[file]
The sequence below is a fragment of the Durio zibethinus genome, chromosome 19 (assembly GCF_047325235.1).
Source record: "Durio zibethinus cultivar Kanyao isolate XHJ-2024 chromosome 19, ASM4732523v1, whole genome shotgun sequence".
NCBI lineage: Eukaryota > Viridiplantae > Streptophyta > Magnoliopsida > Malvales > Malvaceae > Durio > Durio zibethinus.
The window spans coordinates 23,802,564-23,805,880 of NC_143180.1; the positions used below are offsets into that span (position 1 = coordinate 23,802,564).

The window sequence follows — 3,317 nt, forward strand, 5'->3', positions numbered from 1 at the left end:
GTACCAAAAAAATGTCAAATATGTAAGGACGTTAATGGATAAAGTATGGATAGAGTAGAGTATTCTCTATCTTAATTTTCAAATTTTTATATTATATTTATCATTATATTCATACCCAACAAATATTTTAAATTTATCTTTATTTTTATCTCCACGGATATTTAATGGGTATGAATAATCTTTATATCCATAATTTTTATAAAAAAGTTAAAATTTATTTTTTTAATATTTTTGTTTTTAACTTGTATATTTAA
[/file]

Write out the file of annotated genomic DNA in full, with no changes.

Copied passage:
The sequence below is a fragment of the Durio zibethinus genome, chromosome 19 (assembly GCF_047325235.1).
Source record: "Durio zibethinus cultivar Kanyao isolate XHJ-2024 chromosome 19, ASM4732523v1, whole genome shotgun sequence".
NCBI lineage: Eukaryota > Viridiplantae > Streptophyta > Magnoliopsida > Malvales > Malvaceae > Durio > Durio zibethinus.
The window spans coordinates 23,802,564-23,805,880 of NC_143180.1; the positions used below are offsets into that span (position 1 = coordinate 23,802,564).

The window sequence follows — 3,317 nt, forward strand, 5'->3', positions numbered from 1 at the left end:
GTACCAAAAAAATGTCAAATATGTAAGGACGTTAATGGATAAAGTATGGATAGAGTAGAGTATTCTCTATCTTAATTTTCAAATTTTTATATTATATTTATCATTATATTCATACCCAACAAATATTTTAAATTTATCTTTATTTTTATCTCCACGGATATTTAATGGGTATGAATAATCTTTATATCCATAATTTTTATAAAAAAGTTAAAATTTATTTTTTTAATATTTTTGTTTTTAACTTGTATATTTAA